“It’s the end, the end of the Seventies/It’s the end, the end of the century…”
Ugh. This one stings.
I was never a Ramones fanatic, but you don’t have to be to appreciate what they did, which was not (as you’ll hear today) “something totally new and unheard of” — it was just the opposite: stubbornly, almost singlehandedly, steering rock back around to its spare, 3-chord, 2-minute, unserious roots, in the era of 20 minute drum solos and double albums about devils and elves.
And this story from one month ago is actually a more fitting obit:
It’s been a long time coming.
The debut album by punk band The Ramones–creatively titled Ramones–has finally gone gold, with over 500,000 copies sold since its release in 1976.
The Recording Industry of America certified the album’s gold status on April 30, almost exactly 38 years after its debut. The slow progress may be thanks to the album’s lack of commercial success in the 1970s. It peaked at 111 on the U.S. Billboard 200.
Since then, however, the album has been labeled the most influential punk record by Spin magazine and was inducted into the Library of Congress in 2013 alongside Pink Floyd’s Dark Side of the Moon and Janis Joplin’s Cheap Thrills.
The Ramones arrived in London on July 4, 1976, like the outbreak of a virus. They had just released their debut album on Sire Records and were being managed by Danny Fields. Despite a few supporters in New York’s music press, the Ramones were broke and going nowhere. Imagine their delight flying into London and performing to an enthusiastic crowd of three thousand at the prestigious Round House.
Just before the show, Clash members Joe Strummer, Mick Jones and Paul Simonon climbed through a broken window backstage and hung out with the Ramones in their dressing room. John Lydon charmed his way in through the stage door and joined this prophetic assembly. With other nobodies watching from the crowd, including members of what would become Stranglers and the Damned, if there was a seminal moment when punk was born, this was it — symbolically, on Independence Day, in London.
From the Guardian:
And that’s it; they’re all gone. Joey, Johnny, Dee Dee and now Tommy. Even “the fifth Ramone”, Arturo Vega, is no longer with us. It seems so unfair: not only did the Ramones never achieve the commercial rewards to match their staggering influence upon the trajectory of rock’n’roll, none of their principals was even granted a long life – at 62, Tommy was the Ramone who reached the greatest age.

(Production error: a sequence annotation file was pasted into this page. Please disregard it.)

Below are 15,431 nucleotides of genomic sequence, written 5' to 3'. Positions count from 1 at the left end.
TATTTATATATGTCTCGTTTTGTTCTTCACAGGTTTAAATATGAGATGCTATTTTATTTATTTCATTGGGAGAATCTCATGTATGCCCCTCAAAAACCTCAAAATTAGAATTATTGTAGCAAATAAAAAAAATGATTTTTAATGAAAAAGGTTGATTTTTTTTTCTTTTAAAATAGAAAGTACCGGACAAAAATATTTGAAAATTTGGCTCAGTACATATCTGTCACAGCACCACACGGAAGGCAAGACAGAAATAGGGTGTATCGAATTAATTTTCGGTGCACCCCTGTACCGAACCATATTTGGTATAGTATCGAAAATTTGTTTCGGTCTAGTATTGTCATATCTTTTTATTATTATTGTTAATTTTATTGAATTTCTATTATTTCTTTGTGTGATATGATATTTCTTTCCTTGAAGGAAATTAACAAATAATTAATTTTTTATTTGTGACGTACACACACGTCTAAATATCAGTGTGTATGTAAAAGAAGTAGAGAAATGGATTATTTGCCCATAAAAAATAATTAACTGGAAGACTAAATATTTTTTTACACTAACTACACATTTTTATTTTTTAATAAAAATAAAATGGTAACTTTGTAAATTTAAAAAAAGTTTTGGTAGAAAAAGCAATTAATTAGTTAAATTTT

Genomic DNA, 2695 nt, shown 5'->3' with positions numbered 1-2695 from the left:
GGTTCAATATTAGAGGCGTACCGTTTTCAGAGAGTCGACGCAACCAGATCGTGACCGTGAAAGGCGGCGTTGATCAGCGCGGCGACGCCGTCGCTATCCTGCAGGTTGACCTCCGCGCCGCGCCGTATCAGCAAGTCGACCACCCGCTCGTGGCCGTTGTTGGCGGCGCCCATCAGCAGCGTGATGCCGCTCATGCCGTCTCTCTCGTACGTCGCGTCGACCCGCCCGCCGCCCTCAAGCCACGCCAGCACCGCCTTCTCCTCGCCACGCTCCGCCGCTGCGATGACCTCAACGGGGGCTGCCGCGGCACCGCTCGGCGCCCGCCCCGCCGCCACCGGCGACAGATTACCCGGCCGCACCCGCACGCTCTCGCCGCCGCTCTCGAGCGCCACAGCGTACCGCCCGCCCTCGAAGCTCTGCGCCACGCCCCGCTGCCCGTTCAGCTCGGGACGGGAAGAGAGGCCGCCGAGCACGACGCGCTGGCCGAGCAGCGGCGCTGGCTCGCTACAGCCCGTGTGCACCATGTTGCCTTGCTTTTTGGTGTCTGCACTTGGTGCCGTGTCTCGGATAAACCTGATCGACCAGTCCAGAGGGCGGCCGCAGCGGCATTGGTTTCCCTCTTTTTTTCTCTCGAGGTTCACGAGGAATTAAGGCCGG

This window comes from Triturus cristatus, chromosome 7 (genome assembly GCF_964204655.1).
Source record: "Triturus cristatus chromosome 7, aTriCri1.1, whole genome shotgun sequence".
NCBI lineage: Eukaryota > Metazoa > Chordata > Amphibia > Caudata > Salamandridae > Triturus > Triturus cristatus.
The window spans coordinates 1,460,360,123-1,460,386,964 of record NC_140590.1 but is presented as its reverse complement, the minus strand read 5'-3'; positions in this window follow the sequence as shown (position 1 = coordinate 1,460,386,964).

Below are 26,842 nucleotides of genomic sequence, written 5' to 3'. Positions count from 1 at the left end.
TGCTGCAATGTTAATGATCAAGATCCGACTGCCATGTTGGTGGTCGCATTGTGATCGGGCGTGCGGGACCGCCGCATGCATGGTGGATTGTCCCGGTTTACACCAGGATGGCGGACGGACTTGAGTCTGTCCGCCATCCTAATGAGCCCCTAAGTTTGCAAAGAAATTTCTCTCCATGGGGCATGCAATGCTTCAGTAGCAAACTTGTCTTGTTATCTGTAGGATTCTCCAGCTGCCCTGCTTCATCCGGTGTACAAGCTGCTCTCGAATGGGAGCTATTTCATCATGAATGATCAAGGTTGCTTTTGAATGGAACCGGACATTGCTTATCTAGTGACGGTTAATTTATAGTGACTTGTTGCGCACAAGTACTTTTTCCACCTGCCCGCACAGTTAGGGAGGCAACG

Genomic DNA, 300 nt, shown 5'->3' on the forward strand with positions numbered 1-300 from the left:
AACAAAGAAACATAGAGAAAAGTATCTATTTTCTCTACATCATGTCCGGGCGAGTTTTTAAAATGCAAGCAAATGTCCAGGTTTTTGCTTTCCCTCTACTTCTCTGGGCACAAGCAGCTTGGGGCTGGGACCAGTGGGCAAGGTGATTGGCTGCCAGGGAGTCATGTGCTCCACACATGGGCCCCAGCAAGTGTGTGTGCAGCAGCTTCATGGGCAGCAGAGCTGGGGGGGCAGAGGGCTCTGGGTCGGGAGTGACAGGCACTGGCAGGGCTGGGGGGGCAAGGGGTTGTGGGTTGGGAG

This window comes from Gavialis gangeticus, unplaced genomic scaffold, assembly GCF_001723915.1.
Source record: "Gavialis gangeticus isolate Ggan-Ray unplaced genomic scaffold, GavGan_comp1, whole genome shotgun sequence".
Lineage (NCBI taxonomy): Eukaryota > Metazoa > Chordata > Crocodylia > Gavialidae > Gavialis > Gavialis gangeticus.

He played drums on just three Ramones studio albums. The ones everyone, but everyone, knows are the three best: Ramones, Leave Home and Rocket to Russia. He’s on the first live album, too, It’s Alive, and between those four records you get the complete summation of why the Ramones mattered, and why they continue to matter. Over the 42 tracks on the three studio albums, lasting barely an hour and half, rock’n’roll is reduced to its undiluted essence: a count-in, a riff, a verse, a chorus. Very occasionally there’s a middle eight. But anything unnecessary – anything that distracts from the rush of excitement – is excised.
The aim of a Ramones song is not to make you admire the musicianship or the arrangement. It’s to take you from a standing start to fever pitch in 120 seconds or less. And at the back of it all, playing the unfussiest drum patterns you’ll ever hear – he made AC/DC’s Phil Rudd sound like Keith Moon – was Tommy Ramone.
He wasn’t meant to be the drummer. He was meant to be the manager. (…)
[T]he Ramones were the best group rock’n’roll ever produced. Not the most inventive, or the most versatile, or the most skilful, or the most emotionally resonant, or the most lyrical – but the best, because every time I put on one of the Ramones’ best records, I was reminded of how I felt the first time I heard it. And the first time I heard it, I felt: this is the sound I’ve been hearing in my head and here it is on 12 inches of black vinyl…